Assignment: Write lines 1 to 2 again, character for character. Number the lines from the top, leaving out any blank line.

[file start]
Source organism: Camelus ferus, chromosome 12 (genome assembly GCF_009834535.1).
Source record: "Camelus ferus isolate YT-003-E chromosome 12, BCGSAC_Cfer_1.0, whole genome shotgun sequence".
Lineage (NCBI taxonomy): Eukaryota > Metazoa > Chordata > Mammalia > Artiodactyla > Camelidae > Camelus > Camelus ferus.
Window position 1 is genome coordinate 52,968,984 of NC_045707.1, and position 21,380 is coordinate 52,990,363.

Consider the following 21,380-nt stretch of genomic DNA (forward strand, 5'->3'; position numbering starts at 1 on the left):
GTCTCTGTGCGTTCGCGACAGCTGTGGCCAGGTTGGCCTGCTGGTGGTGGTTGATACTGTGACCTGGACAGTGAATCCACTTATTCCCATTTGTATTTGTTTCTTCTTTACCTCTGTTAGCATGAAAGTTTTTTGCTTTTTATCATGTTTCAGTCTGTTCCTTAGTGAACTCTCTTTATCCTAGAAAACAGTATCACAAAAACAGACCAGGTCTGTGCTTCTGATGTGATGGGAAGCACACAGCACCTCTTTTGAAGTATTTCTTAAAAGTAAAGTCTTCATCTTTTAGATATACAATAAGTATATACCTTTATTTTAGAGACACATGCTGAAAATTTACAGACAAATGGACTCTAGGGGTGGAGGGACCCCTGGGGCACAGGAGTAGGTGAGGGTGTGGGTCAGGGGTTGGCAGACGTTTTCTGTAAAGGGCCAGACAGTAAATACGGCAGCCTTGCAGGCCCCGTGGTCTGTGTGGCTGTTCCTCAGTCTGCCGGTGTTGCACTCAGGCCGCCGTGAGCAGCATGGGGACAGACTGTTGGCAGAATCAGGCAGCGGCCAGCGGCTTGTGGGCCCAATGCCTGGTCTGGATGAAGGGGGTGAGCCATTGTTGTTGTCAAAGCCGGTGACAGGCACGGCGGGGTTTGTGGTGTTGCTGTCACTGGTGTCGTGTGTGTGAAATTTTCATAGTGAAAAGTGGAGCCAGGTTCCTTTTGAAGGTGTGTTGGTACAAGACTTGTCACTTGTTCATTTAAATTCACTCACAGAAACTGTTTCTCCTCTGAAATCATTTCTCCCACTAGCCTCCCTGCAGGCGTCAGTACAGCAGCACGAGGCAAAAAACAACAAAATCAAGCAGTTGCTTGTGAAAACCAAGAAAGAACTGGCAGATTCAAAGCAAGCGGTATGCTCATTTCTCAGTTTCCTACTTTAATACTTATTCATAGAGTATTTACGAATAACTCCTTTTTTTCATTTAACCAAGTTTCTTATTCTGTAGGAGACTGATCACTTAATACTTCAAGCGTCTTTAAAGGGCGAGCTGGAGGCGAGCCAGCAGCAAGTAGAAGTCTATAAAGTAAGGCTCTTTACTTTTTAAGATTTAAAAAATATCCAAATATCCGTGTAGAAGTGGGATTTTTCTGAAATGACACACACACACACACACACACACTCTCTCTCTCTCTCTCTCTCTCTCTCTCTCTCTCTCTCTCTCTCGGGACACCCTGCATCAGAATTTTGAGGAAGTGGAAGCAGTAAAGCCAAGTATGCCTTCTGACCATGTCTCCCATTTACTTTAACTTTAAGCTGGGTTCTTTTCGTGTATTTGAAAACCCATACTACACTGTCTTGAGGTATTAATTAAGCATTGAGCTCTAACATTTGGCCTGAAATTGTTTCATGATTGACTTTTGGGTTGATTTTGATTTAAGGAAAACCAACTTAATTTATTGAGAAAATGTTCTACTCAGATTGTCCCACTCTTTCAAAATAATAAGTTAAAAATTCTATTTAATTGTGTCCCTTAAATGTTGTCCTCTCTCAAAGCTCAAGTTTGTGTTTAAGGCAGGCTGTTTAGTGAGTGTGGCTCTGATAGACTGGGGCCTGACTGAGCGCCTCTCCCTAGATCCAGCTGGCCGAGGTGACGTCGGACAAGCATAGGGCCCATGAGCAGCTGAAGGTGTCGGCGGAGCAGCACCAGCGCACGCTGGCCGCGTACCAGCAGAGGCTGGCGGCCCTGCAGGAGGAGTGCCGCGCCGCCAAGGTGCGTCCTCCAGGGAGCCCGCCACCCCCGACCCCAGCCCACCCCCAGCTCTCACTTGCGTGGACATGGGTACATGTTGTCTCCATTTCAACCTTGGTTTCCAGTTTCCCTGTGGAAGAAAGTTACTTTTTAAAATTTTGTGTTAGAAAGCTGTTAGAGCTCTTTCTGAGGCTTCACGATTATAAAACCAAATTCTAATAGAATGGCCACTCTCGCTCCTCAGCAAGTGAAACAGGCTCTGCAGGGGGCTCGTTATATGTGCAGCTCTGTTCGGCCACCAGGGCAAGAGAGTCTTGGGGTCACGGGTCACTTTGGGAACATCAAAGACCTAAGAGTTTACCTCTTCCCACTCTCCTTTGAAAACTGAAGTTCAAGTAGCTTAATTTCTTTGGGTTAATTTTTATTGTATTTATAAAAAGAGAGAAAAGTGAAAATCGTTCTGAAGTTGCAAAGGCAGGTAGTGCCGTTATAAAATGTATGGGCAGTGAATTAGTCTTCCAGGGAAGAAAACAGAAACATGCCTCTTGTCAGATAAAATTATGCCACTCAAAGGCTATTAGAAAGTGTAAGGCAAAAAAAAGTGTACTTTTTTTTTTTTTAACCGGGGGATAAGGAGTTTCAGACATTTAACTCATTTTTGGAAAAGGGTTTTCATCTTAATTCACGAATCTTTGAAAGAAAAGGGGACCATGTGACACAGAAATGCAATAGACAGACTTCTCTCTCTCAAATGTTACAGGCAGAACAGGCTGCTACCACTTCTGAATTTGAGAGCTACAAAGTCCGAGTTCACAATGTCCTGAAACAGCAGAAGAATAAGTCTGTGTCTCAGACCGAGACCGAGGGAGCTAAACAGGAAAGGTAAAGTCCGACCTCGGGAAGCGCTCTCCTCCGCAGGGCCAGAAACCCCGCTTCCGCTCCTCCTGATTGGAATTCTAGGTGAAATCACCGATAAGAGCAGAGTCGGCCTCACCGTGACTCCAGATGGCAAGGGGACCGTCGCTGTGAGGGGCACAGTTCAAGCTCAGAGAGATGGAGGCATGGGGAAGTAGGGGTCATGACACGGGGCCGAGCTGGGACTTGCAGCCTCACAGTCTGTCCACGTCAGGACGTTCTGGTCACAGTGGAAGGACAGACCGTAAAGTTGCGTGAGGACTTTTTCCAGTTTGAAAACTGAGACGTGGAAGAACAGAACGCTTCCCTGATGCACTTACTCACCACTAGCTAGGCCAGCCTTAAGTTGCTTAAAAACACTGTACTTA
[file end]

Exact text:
Source organism: Camelus ferus, chromosome 12 (genome assembly GCF_009834535.1).
Source record: "Camelus ferus isolate YT-003-E chromosome 12, BCGSAC_Cfer_1.0, whole genome shotgun sequence".